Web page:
Dollar Struggles; More Losses Likely Before Better Demand Is Found

The US dollar fell against most of the major and emerging market currencies for the second consecutive week. The combination of market positioning, weak confidence that the Fed will hike rates this year, and the rise in some industrial commodities seemed to be the main drivers. Technical considerations warn of scope for additional dollar losses in the coming sessions.  

Among the major currencies, the Australian and New Zealand dollars did best. Both appreciated by about 4% against the greenback. The RBA signaled no strong urgency to cut rates again, and New Zealand drew succor from a recovery in milk prices.

The yen was the weakest of the majors. It lost about 0.3% and was the only major currency to lose ground against the dollar. The equity rally and the modest 3-4 bp rise in US yields took weighed on the yen and given the strength of the relatively high-yielding Aussie and Kiwi, there was much talk about renewed use of the yen as a funding currency (carry trades).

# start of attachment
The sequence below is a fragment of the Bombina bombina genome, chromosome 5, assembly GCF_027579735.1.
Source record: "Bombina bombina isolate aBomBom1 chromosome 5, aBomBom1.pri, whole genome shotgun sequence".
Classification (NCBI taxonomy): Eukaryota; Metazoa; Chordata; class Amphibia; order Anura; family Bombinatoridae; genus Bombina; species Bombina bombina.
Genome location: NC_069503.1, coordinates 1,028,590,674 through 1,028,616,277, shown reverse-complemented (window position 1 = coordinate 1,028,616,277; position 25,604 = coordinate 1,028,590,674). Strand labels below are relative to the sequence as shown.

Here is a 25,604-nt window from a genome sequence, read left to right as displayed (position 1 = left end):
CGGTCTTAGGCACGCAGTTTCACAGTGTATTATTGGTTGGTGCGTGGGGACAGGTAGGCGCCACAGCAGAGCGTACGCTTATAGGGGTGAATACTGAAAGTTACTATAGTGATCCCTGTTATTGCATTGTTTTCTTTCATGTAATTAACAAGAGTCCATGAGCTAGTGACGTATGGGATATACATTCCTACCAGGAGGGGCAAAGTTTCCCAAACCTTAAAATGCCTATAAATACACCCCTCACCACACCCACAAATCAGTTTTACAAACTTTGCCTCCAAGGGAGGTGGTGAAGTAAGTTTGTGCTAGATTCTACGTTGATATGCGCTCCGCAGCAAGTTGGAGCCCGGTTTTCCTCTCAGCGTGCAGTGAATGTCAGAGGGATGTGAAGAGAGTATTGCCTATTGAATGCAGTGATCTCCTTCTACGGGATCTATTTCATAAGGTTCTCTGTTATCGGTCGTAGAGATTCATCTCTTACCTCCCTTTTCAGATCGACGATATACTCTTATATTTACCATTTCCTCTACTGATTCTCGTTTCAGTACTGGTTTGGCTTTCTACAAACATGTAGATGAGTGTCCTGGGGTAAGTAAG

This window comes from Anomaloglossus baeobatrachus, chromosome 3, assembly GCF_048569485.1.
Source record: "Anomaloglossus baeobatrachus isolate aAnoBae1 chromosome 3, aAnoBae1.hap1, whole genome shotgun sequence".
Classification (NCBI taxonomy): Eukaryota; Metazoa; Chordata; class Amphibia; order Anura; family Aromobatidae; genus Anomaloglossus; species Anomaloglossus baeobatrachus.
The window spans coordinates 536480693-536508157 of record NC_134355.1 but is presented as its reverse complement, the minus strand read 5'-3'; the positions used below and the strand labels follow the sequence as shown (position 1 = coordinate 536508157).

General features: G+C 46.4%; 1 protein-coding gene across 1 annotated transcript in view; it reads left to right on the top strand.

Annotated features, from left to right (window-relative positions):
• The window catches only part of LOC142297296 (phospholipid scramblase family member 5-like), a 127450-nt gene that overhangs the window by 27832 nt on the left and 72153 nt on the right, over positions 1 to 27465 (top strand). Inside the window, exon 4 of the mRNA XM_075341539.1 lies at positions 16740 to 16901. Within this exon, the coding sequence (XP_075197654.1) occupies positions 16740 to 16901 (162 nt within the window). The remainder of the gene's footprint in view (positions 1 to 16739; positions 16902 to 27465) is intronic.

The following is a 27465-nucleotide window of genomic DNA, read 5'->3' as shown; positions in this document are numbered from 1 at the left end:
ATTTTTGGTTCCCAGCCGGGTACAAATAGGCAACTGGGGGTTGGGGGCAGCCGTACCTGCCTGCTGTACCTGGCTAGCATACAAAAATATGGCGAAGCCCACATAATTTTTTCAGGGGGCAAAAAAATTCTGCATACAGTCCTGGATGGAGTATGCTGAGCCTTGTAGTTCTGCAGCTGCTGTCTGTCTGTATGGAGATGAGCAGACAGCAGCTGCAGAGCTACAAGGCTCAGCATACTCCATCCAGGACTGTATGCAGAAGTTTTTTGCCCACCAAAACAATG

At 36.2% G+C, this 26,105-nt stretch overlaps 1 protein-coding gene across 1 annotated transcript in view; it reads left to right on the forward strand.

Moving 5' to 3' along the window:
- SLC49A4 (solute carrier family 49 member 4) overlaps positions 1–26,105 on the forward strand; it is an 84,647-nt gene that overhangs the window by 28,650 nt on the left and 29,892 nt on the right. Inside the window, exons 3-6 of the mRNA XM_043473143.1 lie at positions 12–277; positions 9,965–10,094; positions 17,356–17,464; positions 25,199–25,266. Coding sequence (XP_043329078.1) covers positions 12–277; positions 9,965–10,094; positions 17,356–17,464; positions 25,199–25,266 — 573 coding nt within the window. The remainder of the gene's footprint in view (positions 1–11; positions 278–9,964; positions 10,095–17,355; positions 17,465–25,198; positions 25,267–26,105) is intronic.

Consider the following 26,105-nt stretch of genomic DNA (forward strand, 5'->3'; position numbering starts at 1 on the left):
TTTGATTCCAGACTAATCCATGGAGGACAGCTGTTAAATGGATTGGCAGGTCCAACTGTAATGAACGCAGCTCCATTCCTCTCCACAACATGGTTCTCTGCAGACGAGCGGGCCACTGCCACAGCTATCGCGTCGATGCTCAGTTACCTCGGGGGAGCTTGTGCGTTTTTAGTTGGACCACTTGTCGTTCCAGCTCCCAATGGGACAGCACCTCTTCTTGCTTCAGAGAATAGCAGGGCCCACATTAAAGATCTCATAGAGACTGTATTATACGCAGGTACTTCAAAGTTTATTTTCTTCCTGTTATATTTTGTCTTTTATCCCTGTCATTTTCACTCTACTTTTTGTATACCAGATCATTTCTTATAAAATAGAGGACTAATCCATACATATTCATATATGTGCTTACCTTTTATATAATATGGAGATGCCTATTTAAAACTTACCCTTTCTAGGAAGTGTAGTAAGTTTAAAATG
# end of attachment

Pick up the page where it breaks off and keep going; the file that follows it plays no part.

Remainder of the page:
The Dollar Index fell through the trend line drawn off the spike lows on August 24 and September 18. It held on October 8 but convincingly broke before the weekend. The trendline is near 95.10 and rises toward 95.50 by the end of next week. A break of 94.60 targets 94.00-94.20. A push through 94.00 would be an ominous development, signaling a test on 92.60 low from late-August, but possibly even toward 91.30, the measuring objective of the possible double top carved out in August and September.

In a similar fashion, the euro has moved above the down trendline connecting the August 24 and September 18 highs. It came in near $1.1280 before the weekend and fell toward $1.1200 by the end of next week. The immediate target is $1.1400 and then $1.1475. The RSI and MACDs suggest that further euro gains are likely. From a longer-term perspective, note that after falling from around $1.40 in May 2014 to $1.04 in March 2015, the euro has been trading broadly sideways in the trough, unable to retrace even 38.2% of its decline (which would bring it to $1.18). We note that the 50, 100, and 200-day moving averages are converging in the $1.1150-$1.1200 range.

Print Friendly, PDF & Email

Author: Travis Esquivel

Travis Esquivel is an engineer, passionate soccer player and full-time dad. He enjoys writing about innovation and technology from time to time.

Share This Post On

Submit a Comment

Your email address will not be published. Required fields are marked *